• We must, indeed, all hang together, or most assuredly we shall all hang separately. -Benjamin Franklin, Freedom Fighter

  • We are caught in an inescapable network of mutuality, tied in a single garment of destiny. Whatever affects one directly, affects all indirectly. -Martin Luther King, Jr., Freedom Fighter

  • Let us be cautious in making assertions and critical in examining them, but tolerant in permitting linguistic forms. -Rudolf Carnap, Philosopher

  • A clash of doctrines is not a disaster—it is an opportunity. -Alfred North Whitehead, Philosopher

  • If we could read the secret history of our enemies we should find in each man’s life sorrow and suffering enough to disarm all hostility. -Henry Wadsworth Longfellow, Poet

  • Out beyond ideas of wrongdoing and rightdoing, there is a field. I’ll meet you there. -Rumi, Mystic

  • If you would be a real seeker after truth, it is necessary that at least once in your life you doubt, as far as possible, all things. – Rene Descartes, Philosopher

  • A house divided against itself cannot stand. -Abraham Lincoln, President

  • Problems cannot be solved by the same level of thinking that created them. -Albert Einstein, Scientist

  • Be the change you want to see in the world. -Mahatma Gandhi, Freedom Fighter

Thanksgiving, 2014

Thanksgiving … A time of faith

I want to write about faith.

About the faith of the Pilgrims that first Thanksgiving. A faith strong enough to take them to the New World and see them through that first brutal winter when nearly half of them died.

About the faith of Adams and Jefferson, lawyer from Massachusetts and planter from Virginia, writing those revolutionary words: We hold these truths to be self-evident, that all men are created equal, that they are endowed by their Creator with certain unalienable Rights, that among these are Life, Liberty and the pursuit of Happiness.

I want to write about faith.

About the faith of Washington and his soldiers at Valley Forge in that cold winter of 1777.

About the faith the founders had in self-government, their faith in the blessings of liberty.

About the faith of Lincoln that we are conceived in liberty and dedicated to the proposition that all men are created equal.

About the faith of those who gave their last full measure of devotion so that you and I could live free.

I want to write about faith.

But it is hard to write about faith this Thanksgiving.

It is hard to write about faith when I see America continuing to split into two cultural camps. LGBT rights. Abortion vs. Freedom of Choice. Obamacare. Immigration. Two camps. In Washington. In the media. In the country. Shouting. Arguing. Talking past each other. Not listening. Not even acknowledging each other’s right to life, liberty and the pursuit of happiness. What reason have I for faith?

It is hard to write about faith when I see America’s deep racial divide. Ferguson, Missouri. Trayvon Martin. Clivan Bundy. The rise of hate groups. Look at the differences of attitudes. Of perceptions. Of realities. A tragic legacy of America’s slave history affecting both Blacks and Whites. How are these differences to be bridged? When? What reason have I for faith?

It is hard to write about faith when I see war and tyranny around the world. ISIS. Israel / Palestine. India / Pakistan. Putin. North Korea. Iran. Iraq. Afghanistan. What reason have I for faith in a world seemingly gone mad?

I want to write about faith.

About the faith of my grandparents, immigrants who came to America, escaping from an Anti-Semitic Europe, full of faith that here — in America — they could be free.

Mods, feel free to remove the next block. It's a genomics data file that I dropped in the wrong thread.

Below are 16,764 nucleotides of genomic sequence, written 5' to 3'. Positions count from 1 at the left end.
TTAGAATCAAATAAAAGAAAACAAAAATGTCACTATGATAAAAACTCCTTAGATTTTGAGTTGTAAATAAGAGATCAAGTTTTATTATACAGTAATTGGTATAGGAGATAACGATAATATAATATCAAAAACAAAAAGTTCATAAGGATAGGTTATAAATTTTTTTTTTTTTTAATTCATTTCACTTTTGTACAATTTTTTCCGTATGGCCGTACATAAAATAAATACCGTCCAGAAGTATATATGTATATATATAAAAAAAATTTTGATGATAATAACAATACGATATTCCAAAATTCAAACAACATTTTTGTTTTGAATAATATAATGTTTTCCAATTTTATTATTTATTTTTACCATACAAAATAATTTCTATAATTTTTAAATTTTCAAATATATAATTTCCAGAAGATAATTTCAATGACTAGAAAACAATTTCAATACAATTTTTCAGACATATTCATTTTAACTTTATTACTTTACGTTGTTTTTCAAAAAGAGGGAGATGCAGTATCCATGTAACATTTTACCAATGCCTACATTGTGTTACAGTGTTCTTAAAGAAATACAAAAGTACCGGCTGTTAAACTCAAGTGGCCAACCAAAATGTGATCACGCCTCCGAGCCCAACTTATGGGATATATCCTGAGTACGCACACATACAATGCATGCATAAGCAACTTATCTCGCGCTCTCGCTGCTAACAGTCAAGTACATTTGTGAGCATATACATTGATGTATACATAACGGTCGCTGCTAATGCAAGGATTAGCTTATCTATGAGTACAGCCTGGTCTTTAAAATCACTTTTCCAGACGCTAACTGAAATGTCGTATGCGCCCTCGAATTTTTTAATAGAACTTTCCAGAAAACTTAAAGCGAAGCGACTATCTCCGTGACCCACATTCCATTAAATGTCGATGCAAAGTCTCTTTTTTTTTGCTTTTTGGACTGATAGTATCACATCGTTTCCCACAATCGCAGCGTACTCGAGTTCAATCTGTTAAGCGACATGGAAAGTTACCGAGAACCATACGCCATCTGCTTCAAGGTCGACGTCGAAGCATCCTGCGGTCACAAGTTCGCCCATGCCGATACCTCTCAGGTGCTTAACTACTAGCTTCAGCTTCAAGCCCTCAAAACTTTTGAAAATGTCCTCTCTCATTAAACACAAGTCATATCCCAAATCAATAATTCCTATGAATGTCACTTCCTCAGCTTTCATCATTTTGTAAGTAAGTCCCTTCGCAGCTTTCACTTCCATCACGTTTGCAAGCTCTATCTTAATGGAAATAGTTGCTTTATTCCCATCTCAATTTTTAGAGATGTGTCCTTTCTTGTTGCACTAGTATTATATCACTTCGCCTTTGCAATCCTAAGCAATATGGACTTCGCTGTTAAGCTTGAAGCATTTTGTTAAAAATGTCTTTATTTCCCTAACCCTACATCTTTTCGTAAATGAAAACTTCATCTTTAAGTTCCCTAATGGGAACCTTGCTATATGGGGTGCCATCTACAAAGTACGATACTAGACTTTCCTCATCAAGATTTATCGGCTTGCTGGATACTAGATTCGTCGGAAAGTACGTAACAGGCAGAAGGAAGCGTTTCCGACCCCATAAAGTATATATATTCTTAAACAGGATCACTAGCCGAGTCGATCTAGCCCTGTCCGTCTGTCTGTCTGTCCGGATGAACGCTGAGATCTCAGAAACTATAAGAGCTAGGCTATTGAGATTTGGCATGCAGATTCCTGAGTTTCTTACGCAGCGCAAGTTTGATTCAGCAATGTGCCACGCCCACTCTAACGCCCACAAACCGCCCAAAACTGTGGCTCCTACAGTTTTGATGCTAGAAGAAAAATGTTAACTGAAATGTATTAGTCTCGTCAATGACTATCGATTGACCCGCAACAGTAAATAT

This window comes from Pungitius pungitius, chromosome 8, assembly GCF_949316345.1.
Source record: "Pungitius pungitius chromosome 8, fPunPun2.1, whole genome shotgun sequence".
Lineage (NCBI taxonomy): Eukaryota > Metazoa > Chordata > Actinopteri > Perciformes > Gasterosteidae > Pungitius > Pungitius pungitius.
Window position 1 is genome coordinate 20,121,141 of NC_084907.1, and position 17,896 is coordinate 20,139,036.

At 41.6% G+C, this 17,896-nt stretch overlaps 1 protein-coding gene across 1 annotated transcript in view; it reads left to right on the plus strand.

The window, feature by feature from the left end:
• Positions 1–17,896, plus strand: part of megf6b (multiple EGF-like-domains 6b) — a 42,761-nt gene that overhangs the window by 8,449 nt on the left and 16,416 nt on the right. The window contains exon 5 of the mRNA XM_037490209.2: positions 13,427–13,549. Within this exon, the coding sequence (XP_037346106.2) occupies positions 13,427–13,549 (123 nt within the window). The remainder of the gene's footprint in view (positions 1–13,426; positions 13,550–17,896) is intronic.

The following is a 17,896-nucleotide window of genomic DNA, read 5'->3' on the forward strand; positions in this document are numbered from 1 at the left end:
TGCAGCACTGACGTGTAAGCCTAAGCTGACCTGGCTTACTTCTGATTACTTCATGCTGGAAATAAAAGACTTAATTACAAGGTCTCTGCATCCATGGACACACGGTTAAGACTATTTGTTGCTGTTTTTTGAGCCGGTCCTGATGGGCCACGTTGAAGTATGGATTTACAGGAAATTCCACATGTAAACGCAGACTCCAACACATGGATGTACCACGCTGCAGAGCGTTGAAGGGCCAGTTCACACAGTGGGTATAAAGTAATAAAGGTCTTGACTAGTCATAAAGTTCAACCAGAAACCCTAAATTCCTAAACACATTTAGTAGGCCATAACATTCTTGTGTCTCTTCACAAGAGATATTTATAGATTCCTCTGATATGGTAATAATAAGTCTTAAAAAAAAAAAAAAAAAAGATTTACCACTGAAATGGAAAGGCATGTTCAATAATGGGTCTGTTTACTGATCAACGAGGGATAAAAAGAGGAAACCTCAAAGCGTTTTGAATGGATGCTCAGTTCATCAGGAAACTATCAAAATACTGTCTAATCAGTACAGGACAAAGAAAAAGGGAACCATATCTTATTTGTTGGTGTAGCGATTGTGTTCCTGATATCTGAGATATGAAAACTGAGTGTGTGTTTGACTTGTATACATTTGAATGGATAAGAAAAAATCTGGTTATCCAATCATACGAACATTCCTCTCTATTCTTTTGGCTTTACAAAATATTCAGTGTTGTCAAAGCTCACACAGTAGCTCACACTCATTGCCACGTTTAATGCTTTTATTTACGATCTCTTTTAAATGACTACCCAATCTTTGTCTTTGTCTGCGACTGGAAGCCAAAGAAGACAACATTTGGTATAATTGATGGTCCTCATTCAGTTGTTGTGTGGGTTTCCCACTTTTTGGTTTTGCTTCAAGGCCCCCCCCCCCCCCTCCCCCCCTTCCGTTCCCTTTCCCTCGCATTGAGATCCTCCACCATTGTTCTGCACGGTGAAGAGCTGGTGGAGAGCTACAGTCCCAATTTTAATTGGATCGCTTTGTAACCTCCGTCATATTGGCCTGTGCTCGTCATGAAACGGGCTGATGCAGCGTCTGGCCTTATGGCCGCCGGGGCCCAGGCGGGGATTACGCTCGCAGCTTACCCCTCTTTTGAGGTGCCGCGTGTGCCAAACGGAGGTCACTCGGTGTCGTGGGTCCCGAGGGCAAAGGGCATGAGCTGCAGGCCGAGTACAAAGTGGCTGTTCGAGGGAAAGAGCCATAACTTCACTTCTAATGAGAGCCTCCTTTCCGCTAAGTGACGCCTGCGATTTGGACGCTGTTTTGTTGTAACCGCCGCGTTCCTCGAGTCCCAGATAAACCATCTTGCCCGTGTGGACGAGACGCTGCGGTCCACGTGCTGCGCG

About the faith of Newton and Einstein. Darwin. Socrates. Plato. Hawking. The faith of those who have taught us reason.

About the faith of Rembrandt and Monet. Beethoven and Mahler. Rumi and David Whyte. Bird and Diz. Miles and Monk and Trane. The faith of those who show us the truths lying beyond our reason.

About the faith of Martin Luther King. And Gandhi. And Jesus and Hillel and Confucius and the Buddha and Lao Tzu. The faith of those who grasp that most important of all truths that — whether by God or by accident — we are all created equal and that, therefore, we have an obligation to love our neighbor as ourselves.

I want to write about faith.

But it is hard to write about faith this Thanksgiving.

It is hard to write about faith when I see a shrinking middle-class.

It is hard to write about faith when I see so many of America’s young men and women unprepared for work in the 21st century.

It’s hard to write about faith when I see my brothers and sisters dying from starvation and disease; when I see the effects of climate change and deforestation and the acidification of our oceans.

I want to write about faith.

About my faith that government of the people, by the people and for the people shall not perish from the earth but shall endure.

About my faith that we can, indeed, make the world a better place.

About my faith that the day will come when all humans will glory in the blessings of liberty.

I want to write about faith.

I want to write about faith,
about the way the moon rises
over cold snow, night after night,

faithful even as it fades from fullness,
slowly becoming that last curving and impossible
sliver of light before the final darkness.

But I have no faith myself
I refuse it even the smallest entry.

Let this then, my small poem,
like a new moon, slender and barely open,
be the first prayer that opens me to faith.

— David Whyte

Let Freedom Ring.

Copyright © 2014. Stan Stahl. All Rights Reserved. Except Faith, Copyright © David Whyte. http://www.gratefulness.org/poetry/Faith.htm. Permission is granted to republish this essay in its entirety provided its source is identified asThe Agnostic Patriot at www.agnosticpatriot.org and this copyright is included.

Join the Agnostic Patriot Email List

Get these essays sent to your inbox:

Speak Your Mind

*